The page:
tl;dr Once again I find myself in the position of needing to call BS on a blog post and deconstruct it: Yes, it is possible to be a good .NET developer, and here’s why.
My name is Ted Neward. My corporate home page is here, if you're looking for more of what I can do for you and/or your company.
Pardon me for a moment, but I’m about to whine a little.
As I write this, I am sitting in the Vienna Airport, 1,600 kilometers from where I’m supposed to be at this moment (in Talinn, Estonia, for GeekOutEE), with another three hours to go before I board the flight to there. I’ve been up since 3:30am London time, I’m 400USD poorer that I won’t be able to get back, and most of all, I’m over 5,000 miles away from home with a week yet to go on this particular trip before I can lay down in my own bed and enjoy spending time with my family. I won’t see my hotel room in Talinn until after midnight, and that assumes that the rain here in Vienna doesn’t disrupt my outgoing flight.
And quite frankly, I’m really starting to wonder why I’m doing all this.
tl;dr Celebrating success is always a welcome thing. But in a lot of ways, the people we should be celebrating are the ones who failed, and then learned from it. As a matter of fact, there’s a reasonable correlation to be drawn here—that those who are truly successful are the ones who failed first.
tl;dr Hadi Hariri has made a few observations regarding the churn we’re seeing in the Microsoft open-source space (around .NET Core and ASP.NET Core, among other things). But I don’t think this is a permanent state of affairs; what I think is going on is that Microsoft is finding that managing an open-source project is more than just owning the GitHub repo and just reviewing pull requests.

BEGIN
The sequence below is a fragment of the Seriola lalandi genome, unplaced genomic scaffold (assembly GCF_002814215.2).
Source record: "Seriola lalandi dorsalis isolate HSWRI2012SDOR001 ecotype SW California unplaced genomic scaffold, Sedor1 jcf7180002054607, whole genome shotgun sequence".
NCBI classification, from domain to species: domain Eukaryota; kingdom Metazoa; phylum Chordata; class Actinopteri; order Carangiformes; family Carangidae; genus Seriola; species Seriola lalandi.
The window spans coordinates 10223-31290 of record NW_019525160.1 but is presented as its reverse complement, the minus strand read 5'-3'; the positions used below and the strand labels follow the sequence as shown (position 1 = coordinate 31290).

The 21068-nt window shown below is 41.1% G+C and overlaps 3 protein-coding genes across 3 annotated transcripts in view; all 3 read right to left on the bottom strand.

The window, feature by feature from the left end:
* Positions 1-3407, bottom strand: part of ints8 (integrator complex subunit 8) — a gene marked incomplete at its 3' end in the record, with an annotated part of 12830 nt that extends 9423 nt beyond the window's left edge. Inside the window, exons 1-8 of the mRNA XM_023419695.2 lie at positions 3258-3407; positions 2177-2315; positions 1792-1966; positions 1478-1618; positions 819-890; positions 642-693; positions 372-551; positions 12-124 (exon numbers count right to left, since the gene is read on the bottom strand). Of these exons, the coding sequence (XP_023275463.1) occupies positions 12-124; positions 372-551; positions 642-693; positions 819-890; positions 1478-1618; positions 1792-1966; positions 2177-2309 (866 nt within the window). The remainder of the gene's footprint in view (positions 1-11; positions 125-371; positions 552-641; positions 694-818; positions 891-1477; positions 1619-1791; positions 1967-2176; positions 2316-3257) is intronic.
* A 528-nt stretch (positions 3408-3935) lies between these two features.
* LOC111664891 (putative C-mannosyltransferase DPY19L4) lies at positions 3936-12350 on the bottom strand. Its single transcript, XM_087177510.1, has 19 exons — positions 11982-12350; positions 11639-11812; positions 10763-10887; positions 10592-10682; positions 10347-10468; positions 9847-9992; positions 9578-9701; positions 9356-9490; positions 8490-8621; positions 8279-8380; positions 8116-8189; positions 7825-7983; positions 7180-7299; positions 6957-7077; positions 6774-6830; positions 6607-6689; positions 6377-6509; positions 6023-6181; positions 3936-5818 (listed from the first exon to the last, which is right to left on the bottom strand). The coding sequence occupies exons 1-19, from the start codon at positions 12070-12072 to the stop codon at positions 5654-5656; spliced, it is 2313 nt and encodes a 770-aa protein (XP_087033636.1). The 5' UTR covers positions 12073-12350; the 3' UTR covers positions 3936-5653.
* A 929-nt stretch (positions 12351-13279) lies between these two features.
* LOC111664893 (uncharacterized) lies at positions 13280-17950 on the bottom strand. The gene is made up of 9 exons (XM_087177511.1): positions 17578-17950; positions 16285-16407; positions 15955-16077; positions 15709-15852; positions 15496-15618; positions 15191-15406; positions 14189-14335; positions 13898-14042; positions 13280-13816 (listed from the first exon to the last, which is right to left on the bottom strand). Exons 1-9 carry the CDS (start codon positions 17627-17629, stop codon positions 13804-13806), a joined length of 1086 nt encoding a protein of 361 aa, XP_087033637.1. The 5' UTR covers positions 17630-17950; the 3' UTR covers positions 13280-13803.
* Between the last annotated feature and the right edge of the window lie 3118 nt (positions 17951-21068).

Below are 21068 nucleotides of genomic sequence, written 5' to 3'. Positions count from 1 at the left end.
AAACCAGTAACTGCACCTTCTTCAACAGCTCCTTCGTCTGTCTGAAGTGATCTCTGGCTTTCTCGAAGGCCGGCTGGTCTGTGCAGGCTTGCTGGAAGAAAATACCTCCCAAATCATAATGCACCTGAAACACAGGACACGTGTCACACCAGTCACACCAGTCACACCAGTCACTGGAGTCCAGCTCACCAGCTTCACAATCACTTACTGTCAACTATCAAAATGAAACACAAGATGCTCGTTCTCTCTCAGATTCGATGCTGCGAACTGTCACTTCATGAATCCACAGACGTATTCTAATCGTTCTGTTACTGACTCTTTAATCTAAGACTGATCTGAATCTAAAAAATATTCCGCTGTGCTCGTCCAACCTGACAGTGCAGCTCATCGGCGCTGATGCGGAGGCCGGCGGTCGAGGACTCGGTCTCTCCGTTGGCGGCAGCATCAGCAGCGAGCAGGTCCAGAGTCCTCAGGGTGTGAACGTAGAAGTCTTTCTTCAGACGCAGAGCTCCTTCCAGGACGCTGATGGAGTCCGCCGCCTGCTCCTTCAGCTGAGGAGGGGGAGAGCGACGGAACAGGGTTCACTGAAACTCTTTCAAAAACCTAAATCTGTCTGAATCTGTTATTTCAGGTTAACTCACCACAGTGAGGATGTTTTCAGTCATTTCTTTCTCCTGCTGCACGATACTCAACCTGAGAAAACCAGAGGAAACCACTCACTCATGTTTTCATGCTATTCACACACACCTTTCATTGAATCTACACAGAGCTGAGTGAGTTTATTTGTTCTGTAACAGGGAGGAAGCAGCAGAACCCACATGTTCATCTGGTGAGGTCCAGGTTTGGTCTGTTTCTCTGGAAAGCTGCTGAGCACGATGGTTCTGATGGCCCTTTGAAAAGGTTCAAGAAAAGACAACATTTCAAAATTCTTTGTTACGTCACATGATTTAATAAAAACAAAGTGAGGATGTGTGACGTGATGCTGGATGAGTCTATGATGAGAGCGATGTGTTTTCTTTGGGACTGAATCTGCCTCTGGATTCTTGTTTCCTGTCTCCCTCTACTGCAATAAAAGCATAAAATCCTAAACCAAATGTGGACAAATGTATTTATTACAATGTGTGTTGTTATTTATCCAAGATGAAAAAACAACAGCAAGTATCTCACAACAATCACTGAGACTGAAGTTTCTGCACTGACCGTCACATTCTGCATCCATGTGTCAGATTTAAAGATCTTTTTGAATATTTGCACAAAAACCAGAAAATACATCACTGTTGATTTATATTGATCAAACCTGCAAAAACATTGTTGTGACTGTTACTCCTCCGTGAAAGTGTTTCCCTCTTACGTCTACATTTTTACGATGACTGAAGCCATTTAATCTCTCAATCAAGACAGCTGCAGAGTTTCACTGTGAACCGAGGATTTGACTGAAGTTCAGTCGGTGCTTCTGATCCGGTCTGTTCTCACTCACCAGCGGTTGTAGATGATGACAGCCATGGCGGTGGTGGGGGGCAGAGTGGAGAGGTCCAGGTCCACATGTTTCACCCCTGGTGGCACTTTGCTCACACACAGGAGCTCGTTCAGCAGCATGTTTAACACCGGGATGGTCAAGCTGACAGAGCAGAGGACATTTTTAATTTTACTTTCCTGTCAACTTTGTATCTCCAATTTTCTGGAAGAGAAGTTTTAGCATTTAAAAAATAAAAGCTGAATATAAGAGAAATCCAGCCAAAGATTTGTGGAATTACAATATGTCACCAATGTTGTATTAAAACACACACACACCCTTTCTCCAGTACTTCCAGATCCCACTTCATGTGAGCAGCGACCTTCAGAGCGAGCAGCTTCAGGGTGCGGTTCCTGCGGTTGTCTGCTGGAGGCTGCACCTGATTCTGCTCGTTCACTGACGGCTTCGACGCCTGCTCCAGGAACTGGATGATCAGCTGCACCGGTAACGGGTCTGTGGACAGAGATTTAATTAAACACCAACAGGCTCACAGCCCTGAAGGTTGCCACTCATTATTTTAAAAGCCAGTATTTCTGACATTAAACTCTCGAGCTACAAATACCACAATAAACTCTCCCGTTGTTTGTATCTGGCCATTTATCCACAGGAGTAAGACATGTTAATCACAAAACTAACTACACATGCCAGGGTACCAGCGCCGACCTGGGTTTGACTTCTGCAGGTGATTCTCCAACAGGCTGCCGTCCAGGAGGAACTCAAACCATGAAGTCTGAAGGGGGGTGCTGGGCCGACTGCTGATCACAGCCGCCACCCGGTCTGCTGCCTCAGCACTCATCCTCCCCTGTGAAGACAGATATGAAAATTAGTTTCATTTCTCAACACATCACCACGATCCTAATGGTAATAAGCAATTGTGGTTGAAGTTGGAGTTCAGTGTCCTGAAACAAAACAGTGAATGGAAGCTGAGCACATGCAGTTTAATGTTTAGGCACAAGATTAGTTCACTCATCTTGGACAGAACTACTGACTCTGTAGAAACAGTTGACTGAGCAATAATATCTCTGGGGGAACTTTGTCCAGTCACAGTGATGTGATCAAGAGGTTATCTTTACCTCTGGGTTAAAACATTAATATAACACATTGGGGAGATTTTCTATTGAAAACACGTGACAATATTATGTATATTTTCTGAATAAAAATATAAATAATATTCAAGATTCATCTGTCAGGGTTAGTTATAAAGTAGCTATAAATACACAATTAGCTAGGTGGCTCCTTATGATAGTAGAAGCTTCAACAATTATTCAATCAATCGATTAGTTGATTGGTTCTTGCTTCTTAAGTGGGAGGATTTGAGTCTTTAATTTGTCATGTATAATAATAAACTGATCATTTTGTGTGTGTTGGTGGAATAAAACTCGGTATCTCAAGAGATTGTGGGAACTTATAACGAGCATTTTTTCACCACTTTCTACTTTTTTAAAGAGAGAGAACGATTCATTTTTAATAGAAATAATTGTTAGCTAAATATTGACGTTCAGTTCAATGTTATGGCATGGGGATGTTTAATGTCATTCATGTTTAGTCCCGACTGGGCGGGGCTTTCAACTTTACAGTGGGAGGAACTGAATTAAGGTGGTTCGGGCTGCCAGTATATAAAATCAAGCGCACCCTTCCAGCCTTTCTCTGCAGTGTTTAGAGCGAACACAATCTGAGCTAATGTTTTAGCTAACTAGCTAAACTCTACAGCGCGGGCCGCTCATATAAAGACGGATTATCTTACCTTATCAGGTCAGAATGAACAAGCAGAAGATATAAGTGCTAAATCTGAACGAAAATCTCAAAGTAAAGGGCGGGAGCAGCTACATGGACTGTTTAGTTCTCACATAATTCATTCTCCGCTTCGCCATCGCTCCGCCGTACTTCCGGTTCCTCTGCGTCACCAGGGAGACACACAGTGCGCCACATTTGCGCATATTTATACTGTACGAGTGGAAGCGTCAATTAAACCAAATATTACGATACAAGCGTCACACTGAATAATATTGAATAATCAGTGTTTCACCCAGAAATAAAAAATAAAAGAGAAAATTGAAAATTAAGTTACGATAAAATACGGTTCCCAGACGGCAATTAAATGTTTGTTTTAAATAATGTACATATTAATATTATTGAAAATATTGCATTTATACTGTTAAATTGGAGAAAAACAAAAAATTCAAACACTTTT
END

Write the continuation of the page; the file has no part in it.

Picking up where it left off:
tl;dr It would seem, based on some reports, that WindowsPhone is officially dying if not dead. While I hate to see competitors dropping out of an already too-few-players market, it was high time Microsoft simply acknowledged that it had lost this fight, and focus its efforts elsewhere.
A Builder implementation in C#.
A Builder implementation in Java.
A Constructor Function implementation in Scala.
A Constructor Function implementation in Java.
tl;dr A recent article caused a bit of a stir among the startup community here in Seattle. I wrote up a response, with my thoughts basically suggesting that the startup bubble may be on the cusp of bursting (which is both good and bad); this is (more or less) the text of that response, which I thought might be of interest to others.